Advances and failures in preventing perinatal human immunodeficiency virus infection.
An estimated 2.5 million children are currently living with HIV, the vast majority as a result of mother-to-child transmission. Prevention of perinatal HIV infection has been immensely successful in developed countries. A comprehensive package of services, including maternal and infant antiretroviral therapy, elective cesarean section, and avoidance of breast-feeding, has resulted in transmission rates of less than 2%. However, in developing countries, access to such services is often not available, as demonstrated by the fact that the vast majority of children with HIV live in Africa. Over the past few years, many developing nations have made great strides in improving access to much-needed services. Notably, in eastern and southern Africa, the regions most affected by HIV, mother-to-child-transmission coverage rates for HIV-positive women increased from 11% in 2004 to 31% in 2006. These successes are deserving of recognition, while not losing sight of the fact that much remains to be done; currently, an estimated 75% of pregnant women worldwide have an unmet need for antiretroviral therapy. Further work is needed to determine the optimal strategy for reducing perinatal transmission among women in resource-poor settings, with a particular need for reduction of transmission via breast-feeding.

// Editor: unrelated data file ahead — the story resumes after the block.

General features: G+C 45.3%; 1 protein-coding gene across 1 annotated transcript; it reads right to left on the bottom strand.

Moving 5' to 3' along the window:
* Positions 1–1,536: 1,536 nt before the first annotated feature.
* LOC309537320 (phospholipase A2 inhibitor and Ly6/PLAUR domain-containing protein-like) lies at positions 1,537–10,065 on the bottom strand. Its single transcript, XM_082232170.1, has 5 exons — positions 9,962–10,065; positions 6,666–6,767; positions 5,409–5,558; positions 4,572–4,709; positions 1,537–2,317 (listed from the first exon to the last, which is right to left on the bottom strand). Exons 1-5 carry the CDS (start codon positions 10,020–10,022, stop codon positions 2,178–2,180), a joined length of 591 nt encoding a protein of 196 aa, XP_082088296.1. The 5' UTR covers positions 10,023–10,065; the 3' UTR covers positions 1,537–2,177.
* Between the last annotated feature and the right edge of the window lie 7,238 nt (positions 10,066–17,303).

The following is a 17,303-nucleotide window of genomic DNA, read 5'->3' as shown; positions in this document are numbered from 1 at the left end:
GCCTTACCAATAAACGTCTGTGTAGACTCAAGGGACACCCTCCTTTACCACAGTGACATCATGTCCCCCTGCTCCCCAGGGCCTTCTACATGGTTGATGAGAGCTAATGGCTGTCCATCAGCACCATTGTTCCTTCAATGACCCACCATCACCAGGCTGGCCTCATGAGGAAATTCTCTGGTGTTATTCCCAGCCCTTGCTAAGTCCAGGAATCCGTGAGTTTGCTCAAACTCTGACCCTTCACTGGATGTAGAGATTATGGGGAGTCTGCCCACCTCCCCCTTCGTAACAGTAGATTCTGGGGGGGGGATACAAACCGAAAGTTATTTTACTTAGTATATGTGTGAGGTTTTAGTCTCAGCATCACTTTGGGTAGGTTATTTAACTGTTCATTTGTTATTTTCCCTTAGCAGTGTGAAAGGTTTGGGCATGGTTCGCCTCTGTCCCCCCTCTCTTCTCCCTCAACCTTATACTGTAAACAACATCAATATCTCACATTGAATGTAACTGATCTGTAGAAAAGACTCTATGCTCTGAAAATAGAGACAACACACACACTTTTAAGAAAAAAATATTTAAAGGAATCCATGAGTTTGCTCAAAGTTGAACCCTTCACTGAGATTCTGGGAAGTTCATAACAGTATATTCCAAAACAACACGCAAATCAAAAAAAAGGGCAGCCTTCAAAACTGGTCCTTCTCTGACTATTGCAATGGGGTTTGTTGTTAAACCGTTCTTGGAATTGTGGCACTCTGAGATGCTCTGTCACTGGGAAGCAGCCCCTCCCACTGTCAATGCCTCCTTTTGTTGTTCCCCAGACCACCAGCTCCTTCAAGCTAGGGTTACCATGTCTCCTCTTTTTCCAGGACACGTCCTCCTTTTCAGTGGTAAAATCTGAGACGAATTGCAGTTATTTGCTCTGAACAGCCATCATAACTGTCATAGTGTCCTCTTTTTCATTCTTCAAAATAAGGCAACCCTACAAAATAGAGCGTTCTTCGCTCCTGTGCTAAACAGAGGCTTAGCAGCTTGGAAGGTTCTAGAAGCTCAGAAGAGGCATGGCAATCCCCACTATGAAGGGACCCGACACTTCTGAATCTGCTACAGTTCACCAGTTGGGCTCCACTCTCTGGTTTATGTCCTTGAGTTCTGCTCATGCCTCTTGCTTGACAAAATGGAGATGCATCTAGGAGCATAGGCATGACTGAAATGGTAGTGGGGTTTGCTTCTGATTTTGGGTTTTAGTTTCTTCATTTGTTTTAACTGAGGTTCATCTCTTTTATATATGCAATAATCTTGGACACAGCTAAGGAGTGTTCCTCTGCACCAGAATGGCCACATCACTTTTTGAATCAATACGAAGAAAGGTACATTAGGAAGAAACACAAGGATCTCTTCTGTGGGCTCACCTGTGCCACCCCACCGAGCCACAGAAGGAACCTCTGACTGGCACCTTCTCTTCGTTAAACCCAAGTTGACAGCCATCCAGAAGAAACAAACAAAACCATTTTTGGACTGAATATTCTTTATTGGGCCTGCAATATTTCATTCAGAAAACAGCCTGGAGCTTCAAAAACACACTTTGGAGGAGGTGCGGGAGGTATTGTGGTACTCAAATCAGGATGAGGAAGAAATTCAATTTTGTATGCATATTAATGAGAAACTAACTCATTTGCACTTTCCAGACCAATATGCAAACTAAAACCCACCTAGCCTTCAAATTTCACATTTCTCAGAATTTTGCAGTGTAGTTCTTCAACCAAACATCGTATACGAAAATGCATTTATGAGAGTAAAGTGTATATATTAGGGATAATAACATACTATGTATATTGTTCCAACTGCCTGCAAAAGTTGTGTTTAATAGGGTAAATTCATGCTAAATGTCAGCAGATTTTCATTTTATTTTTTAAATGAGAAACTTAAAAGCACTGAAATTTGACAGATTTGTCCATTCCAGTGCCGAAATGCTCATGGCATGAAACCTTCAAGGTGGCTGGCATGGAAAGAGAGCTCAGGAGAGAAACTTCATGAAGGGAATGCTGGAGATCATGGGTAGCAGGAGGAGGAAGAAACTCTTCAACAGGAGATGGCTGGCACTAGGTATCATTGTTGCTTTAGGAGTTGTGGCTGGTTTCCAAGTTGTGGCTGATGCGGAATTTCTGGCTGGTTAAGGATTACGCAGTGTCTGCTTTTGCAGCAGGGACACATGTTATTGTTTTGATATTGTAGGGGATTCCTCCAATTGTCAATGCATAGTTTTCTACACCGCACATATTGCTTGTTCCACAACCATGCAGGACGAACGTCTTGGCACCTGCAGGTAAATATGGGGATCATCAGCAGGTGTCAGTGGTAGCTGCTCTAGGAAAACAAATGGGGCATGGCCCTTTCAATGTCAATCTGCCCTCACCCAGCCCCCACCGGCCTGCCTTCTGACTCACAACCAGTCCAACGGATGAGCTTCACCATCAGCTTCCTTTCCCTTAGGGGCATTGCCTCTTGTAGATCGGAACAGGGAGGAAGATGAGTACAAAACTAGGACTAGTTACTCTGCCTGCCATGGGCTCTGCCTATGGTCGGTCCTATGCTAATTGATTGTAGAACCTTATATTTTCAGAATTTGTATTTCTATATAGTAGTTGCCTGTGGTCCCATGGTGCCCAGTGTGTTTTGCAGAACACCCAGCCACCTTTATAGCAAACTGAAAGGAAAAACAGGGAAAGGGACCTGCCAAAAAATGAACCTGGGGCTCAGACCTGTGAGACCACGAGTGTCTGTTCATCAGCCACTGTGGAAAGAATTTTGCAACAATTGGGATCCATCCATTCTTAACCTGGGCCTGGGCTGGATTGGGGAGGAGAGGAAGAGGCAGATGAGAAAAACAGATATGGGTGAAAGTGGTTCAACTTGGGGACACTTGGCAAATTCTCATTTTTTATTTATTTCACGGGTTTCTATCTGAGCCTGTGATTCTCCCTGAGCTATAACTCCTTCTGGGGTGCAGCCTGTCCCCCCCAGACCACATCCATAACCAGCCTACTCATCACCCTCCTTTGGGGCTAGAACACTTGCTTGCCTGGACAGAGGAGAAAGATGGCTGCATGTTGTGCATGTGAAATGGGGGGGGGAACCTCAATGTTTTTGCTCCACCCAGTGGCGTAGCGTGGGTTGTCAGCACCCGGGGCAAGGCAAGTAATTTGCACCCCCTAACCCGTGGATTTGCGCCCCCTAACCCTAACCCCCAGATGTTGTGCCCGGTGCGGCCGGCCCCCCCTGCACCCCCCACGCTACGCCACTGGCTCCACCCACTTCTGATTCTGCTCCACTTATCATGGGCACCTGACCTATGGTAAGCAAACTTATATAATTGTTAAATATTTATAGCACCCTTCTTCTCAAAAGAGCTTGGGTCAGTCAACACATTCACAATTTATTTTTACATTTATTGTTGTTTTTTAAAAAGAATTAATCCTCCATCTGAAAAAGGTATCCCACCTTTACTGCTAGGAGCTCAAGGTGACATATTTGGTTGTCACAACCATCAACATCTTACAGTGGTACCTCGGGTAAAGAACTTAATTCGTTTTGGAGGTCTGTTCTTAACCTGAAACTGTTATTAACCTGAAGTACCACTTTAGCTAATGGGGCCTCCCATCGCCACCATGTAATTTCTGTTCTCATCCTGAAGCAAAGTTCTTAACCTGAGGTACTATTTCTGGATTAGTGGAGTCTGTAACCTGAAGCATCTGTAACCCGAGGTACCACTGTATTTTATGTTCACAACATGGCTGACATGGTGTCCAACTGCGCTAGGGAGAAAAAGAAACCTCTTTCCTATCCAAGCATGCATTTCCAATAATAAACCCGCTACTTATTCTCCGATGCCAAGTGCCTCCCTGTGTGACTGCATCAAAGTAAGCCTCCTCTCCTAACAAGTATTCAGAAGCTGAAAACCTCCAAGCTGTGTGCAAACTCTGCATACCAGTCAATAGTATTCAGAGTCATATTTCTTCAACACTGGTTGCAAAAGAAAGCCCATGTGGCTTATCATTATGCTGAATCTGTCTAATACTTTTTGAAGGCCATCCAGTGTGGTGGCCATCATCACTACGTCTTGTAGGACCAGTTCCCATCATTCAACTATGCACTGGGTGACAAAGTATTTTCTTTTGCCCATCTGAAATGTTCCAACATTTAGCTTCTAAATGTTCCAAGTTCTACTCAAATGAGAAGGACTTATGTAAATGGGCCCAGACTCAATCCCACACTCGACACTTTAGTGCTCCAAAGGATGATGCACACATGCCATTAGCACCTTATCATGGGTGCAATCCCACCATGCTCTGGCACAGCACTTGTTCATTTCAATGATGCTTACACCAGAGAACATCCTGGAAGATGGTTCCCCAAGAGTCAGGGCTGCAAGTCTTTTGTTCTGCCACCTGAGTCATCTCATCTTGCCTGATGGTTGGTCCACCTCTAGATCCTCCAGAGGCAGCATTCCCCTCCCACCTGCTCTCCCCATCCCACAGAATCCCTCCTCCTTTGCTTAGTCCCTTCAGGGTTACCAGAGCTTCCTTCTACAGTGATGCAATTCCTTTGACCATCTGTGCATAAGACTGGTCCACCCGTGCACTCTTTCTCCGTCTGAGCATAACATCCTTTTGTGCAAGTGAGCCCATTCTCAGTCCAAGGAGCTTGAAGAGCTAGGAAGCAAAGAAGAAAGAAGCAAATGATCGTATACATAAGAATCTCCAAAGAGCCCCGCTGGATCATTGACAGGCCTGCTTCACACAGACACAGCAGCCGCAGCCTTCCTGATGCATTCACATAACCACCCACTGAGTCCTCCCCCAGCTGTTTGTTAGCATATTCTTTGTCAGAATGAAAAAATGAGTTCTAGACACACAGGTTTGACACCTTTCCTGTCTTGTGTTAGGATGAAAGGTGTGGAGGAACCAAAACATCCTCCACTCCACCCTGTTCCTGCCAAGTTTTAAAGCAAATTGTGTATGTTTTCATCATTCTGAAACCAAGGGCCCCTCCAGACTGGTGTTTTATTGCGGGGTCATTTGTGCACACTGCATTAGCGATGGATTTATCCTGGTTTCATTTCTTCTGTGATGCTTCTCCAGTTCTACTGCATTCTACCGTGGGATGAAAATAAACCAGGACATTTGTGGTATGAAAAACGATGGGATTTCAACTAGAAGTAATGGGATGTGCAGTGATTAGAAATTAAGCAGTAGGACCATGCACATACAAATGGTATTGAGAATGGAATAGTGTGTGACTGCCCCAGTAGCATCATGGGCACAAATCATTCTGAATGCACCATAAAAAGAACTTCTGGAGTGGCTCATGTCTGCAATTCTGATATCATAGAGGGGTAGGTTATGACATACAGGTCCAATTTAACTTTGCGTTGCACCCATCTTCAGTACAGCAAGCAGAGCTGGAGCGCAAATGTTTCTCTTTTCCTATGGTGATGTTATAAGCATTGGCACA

Buchanan, AM; Cunningham, CK
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